Newbery Books Misrepresent Children with Disabilities
PROVO, Utah – Despite an increasingly positive portrayal of characters with disabilities in Newbery Award-winning books, there still is not an accurate representation of the nearly 7 million children with disabilities attending U.S. public schools, according to a study released by Brigham Young University professors of special education.
Professors Tina Dyches, Mary Anne Prater, Melissa Heath, and former graduate student, Melissa Leininger, published their study in the December issue of Education and Training in Autism and Developmental Disabilities. They studied Newbery Award and Honor books published in 1975 through 2009 and found that the representation of characters with disabilities is not proportionate to the current U.S. population of students with disabilities.
“We are hoping that this will be a call to authors,” Dyches said. “ We’ve got so many wonderful authors in the world and we would love to see more inclusive characterizations in high quality books, where kids with disabilities are being recognized for who they are and not just the limitations of their disabilities.”Along with their findings of disproportionate representation, the study revealed that racial representation in the books is not demonstrative of the diverse students receiving special education services. The team found that white students with disabilities were overrepresented, while black and Hispanic students were underrepresented and Asian/Pacific Islander and American Indian/Alaskan Native students with disabilities were not present at all.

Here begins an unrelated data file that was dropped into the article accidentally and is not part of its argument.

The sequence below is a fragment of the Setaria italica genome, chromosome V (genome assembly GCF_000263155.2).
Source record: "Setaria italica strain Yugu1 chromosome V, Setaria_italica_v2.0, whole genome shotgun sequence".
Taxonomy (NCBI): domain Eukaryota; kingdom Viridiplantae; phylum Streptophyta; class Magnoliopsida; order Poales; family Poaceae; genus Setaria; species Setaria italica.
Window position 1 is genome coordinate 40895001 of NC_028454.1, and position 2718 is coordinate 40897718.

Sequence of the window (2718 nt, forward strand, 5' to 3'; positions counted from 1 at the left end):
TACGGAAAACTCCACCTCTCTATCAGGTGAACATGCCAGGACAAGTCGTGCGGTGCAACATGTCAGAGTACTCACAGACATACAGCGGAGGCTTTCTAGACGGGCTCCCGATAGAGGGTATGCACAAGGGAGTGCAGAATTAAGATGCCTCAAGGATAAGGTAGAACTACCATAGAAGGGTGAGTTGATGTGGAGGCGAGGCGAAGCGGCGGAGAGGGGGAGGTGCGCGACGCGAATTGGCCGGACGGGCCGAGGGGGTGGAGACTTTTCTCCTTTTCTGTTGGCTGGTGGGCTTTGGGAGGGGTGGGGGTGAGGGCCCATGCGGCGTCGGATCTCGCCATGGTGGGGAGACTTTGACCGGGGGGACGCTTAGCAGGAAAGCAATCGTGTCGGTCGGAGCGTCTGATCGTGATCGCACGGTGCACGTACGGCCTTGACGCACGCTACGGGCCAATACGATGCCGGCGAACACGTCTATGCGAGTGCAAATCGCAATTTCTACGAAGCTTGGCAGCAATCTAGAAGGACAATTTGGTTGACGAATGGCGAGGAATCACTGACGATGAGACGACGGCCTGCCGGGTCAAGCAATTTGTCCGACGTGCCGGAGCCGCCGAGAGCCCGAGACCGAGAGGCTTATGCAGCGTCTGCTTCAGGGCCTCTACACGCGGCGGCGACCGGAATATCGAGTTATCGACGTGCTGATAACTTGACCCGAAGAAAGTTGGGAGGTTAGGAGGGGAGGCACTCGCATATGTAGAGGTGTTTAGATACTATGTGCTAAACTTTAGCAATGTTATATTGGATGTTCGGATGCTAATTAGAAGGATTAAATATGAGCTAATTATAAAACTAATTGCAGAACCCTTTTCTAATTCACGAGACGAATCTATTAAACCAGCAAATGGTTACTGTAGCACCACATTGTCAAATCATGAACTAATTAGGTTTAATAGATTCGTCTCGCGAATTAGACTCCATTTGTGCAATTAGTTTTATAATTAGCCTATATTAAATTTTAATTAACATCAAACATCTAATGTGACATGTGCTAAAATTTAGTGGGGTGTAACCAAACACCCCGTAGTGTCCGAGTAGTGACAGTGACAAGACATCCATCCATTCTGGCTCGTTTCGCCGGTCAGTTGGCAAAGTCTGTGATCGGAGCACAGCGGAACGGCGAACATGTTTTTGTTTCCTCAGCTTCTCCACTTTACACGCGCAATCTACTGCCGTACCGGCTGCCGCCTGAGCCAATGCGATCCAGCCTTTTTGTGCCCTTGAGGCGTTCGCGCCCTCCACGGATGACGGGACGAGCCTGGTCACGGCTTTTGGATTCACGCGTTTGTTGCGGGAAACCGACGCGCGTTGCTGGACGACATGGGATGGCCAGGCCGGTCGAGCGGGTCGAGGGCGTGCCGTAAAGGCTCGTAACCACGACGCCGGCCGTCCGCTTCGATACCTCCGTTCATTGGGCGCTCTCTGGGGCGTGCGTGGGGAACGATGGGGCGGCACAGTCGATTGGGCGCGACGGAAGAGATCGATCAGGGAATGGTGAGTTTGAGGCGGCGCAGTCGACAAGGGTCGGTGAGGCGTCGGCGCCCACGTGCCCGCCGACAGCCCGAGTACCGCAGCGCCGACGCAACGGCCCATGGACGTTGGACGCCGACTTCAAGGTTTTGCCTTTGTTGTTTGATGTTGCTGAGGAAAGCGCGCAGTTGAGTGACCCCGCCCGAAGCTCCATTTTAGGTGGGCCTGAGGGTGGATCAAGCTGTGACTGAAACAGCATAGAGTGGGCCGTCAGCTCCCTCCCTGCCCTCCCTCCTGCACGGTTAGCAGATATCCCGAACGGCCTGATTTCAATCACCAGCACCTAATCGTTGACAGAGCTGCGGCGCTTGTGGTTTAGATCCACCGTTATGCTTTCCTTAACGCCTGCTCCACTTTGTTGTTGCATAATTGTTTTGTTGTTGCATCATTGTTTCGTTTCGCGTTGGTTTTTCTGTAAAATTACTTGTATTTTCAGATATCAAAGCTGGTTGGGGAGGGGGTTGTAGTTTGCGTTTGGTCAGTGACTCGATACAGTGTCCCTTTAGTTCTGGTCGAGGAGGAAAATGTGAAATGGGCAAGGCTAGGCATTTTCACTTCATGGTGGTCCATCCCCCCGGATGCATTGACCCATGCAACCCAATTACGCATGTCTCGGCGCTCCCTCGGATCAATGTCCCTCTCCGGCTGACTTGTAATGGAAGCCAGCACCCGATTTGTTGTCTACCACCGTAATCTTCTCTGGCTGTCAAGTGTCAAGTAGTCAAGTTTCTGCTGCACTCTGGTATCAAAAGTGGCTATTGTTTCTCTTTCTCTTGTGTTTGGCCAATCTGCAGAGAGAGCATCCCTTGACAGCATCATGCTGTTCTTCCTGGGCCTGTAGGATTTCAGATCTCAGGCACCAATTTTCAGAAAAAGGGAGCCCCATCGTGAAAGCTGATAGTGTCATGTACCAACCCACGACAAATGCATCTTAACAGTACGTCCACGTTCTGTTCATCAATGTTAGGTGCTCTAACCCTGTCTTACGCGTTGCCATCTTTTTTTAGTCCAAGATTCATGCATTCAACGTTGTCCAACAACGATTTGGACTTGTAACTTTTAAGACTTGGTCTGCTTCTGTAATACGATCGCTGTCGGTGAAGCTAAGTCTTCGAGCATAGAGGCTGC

Along with an inaccurate representation of students with disabilities, the study also found a concerning theme of elimination of the characters with disabilities through death, being sent away or a discovery of a miraculous cure. In most cases, the character with the disability did not tell the story, and was often used in supporting roles that facilitated the emotional growth of other characters.
Prater and Dyches both have an interest and concern with the messages that are being sent to children through the books they read.
“We know that children learn a lot from models who are like them,” Dyches said.
“We’d like to see children with disabilities more accurately depicted and representative of what is found in schools. This includes portraying more individuals with learning and speech/language impairments.”
In 2006, Prater and Dyches published a similar study about the portrayal of characters with disabilities in Caldecott books. They found that many Caldecott Medal and Honor books could possibly give children an inaccurate view of what it is like to have a disability, reinforce negative stereotypes and underrepresent more prevalent disabilities.
“Students will be able to more fully understand disabilities and their classmates with disabilities if these characters are portrayed accurately in the best of children’s literature,” Dyches said.
10 January 2010
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